Media Metrics: The Next-Next Generation of Extensions

Just because you can doesn't mean you should

The Internet is a viable revenue-generating platform for programmers, marketers, brands, and agencies alike. The question that strategists and researchers are asking themselves these days is: What now? And if they aren't, they ought to be.

The Consumer Experience Practice (TCEP) at Interpublic Media recently completed an audit of the TV industry to assess, by program, which of 33 possible new media touchpoints are available at present and/or are being planned for the next six months (the audit was conducted from February through April 2006). It covered the six broadcast networks, 49 cable networks, and eight major syndicators, for a total of 2,233 regularly scheduled programs in entertainment, news, and sports, available across all day parts and distribution platforms.

Key findings included:

>> The average television program offers 4.7 (out of 33 possible) ways to extend the viewers' experience to digital spaces.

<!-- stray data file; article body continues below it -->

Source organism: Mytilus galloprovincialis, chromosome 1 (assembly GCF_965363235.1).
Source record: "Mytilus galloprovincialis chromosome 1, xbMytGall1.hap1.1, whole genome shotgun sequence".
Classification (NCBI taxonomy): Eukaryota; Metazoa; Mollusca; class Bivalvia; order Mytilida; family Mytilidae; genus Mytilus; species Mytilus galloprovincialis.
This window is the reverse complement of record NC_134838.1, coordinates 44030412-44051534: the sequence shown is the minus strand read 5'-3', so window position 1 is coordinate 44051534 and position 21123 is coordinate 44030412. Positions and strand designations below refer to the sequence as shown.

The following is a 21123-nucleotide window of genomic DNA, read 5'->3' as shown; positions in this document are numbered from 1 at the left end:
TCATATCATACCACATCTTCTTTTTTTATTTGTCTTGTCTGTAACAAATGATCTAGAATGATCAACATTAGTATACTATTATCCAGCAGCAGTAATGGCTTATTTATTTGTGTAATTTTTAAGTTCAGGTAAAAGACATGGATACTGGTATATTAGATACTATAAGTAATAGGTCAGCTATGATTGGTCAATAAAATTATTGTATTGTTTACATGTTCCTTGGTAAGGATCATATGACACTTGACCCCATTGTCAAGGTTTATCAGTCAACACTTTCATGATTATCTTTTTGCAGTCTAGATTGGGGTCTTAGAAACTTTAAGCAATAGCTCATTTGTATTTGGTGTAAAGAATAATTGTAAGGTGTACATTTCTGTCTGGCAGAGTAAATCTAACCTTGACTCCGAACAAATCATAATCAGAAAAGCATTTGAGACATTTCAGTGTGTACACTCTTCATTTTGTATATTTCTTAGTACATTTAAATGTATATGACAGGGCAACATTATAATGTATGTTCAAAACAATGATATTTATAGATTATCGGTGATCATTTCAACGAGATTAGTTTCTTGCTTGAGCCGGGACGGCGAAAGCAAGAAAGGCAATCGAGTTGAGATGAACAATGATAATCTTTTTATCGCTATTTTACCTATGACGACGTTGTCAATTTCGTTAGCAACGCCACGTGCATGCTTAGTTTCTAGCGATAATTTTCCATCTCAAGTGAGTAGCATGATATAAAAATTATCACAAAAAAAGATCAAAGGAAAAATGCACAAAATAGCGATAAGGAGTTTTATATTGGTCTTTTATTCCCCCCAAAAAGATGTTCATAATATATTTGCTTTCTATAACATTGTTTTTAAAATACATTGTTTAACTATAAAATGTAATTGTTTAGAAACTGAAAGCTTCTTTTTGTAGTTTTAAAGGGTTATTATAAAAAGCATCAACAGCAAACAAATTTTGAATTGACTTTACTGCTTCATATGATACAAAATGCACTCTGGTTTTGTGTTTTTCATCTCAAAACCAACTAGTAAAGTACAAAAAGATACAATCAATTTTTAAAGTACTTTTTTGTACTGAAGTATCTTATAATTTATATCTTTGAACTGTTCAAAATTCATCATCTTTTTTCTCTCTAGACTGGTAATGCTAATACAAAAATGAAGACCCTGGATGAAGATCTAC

>> Wireless is leading the pack, with four of the top 10 touchpoints coming from the mobile category, including mobile wallpapers, ringtones, mobisodes, and short message service (SMS) polling. These offering are expected to double by the end of the year.

>> As far as genres go, "daytime" currently leads with an average of 8.8 extensions, but it is expected to drop to third place. By year's end, "game" will lead with 12.4 active and planned extensions, followed by "daytime" with 12.4, "self-contained drama" with 12.2, "serialized drama" with 12.0, and finally "late-night" rounding out the top five with 8.5.

>> "Network" leads cable with 5.9 versus 4.8 extensions, and will increase that lead over the next six months to 9.3 versus 7.0.

>> In cable, "documentary," "entertainment magazine," and "self-contained drama" are the top three genres by extensions aggregate. The rank will remain unchanged through the end of the year.

The analysis was designed to give a broad view of the landscape rather than to suggest that every programmer must engage all digital extensions. If you ask us, we'll tell you that success in the so-called "next-next" generation of digital extensions will be driven by a new quaternity. What that means is content owners, marketers, brands, and agencies will work in tandem to create the most effective near-term and long-term extension strategies that will provide not only revenue, but insight about how to connect with consumers through the content they watch.

After all, the accelerated pace of the television industry's acquisitions and offerings in the digital space is not an endorsement of the adage, "Just because you can, you should.

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